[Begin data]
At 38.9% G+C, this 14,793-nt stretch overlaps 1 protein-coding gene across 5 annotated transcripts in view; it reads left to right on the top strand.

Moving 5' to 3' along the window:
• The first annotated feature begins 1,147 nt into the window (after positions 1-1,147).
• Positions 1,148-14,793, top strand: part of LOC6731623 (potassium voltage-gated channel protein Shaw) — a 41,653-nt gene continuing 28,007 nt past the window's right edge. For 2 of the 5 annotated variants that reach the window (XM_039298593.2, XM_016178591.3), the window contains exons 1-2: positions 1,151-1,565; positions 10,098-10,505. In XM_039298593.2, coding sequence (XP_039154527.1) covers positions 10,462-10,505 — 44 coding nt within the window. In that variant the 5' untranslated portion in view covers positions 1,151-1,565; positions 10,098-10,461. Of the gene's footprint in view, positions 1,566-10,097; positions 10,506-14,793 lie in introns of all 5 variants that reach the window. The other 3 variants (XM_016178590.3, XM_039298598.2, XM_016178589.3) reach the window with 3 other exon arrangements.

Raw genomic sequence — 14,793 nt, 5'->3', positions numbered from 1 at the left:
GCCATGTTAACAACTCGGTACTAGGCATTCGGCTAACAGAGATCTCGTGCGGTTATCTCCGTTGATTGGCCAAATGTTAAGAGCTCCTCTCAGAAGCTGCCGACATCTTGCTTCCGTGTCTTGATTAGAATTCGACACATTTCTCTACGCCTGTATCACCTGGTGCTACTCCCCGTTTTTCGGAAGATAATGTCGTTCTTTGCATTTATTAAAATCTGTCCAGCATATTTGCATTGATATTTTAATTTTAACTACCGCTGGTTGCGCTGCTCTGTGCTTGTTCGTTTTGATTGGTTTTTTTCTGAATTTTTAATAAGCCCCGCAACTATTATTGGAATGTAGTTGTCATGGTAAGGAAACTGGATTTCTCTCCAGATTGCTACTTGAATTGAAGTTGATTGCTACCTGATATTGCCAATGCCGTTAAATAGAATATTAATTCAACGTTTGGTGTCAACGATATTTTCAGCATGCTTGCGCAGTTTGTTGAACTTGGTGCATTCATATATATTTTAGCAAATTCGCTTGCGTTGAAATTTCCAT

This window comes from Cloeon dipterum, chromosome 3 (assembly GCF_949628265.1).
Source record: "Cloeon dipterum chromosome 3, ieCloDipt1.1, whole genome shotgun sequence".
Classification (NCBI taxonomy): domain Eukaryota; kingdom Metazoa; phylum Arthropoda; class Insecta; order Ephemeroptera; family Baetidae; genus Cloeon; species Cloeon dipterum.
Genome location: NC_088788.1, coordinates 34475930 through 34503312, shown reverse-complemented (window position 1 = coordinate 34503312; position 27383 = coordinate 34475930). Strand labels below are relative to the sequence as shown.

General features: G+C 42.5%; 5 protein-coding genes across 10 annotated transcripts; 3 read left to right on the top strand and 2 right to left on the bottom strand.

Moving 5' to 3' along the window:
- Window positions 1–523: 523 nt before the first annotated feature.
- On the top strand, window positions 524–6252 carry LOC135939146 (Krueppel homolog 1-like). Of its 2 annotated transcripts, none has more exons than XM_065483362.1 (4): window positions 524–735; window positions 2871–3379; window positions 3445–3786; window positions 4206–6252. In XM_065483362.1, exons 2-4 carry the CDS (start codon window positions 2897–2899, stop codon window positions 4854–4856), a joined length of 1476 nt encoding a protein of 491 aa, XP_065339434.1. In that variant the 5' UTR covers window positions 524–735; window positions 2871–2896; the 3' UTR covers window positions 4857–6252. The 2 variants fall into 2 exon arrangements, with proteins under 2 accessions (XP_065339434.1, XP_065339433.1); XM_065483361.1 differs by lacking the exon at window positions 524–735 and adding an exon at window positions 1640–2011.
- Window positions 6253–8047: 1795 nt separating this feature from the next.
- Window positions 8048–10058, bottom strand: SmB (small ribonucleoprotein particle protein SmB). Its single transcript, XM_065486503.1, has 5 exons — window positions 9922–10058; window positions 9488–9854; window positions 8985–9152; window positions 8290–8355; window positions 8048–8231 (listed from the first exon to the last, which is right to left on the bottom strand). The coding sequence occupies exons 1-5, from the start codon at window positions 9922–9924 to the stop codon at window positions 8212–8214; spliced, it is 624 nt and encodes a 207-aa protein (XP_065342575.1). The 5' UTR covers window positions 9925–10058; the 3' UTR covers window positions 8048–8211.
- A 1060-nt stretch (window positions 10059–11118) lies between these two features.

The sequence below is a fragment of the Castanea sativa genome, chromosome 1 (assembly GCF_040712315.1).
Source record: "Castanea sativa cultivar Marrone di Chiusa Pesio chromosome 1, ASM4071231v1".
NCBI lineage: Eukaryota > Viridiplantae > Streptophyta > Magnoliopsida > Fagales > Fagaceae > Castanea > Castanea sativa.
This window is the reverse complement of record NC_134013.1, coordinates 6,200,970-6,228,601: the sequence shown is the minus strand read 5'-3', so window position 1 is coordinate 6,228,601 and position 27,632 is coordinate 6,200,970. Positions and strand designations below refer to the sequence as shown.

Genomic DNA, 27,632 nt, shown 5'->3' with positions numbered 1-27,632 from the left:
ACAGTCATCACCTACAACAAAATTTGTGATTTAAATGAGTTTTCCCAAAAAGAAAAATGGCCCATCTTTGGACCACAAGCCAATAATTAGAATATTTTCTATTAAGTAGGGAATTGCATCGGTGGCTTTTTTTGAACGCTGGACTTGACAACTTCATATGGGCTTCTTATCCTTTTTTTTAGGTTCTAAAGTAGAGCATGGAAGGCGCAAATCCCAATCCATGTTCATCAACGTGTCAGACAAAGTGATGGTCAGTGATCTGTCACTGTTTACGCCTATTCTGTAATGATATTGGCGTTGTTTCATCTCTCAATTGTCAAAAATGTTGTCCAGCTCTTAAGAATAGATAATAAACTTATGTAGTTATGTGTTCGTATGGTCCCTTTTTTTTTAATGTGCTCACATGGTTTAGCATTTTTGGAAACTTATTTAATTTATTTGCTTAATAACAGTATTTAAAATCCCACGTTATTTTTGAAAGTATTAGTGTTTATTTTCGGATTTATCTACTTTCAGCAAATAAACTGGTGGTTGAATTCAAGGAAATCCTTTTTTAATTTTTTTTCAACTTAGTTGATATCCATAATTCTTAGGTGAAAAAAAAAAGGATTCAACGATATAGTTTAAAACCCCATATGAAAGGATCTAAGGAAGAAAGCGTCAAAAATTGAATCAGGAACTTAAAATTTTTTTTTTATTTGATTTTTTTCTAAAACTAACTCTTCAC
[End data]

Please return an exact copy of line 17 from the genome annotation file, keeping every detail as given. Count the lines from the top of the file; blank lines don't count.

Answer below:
- A 1060-nt stretch (window positions 10059–11118) lies between these two features.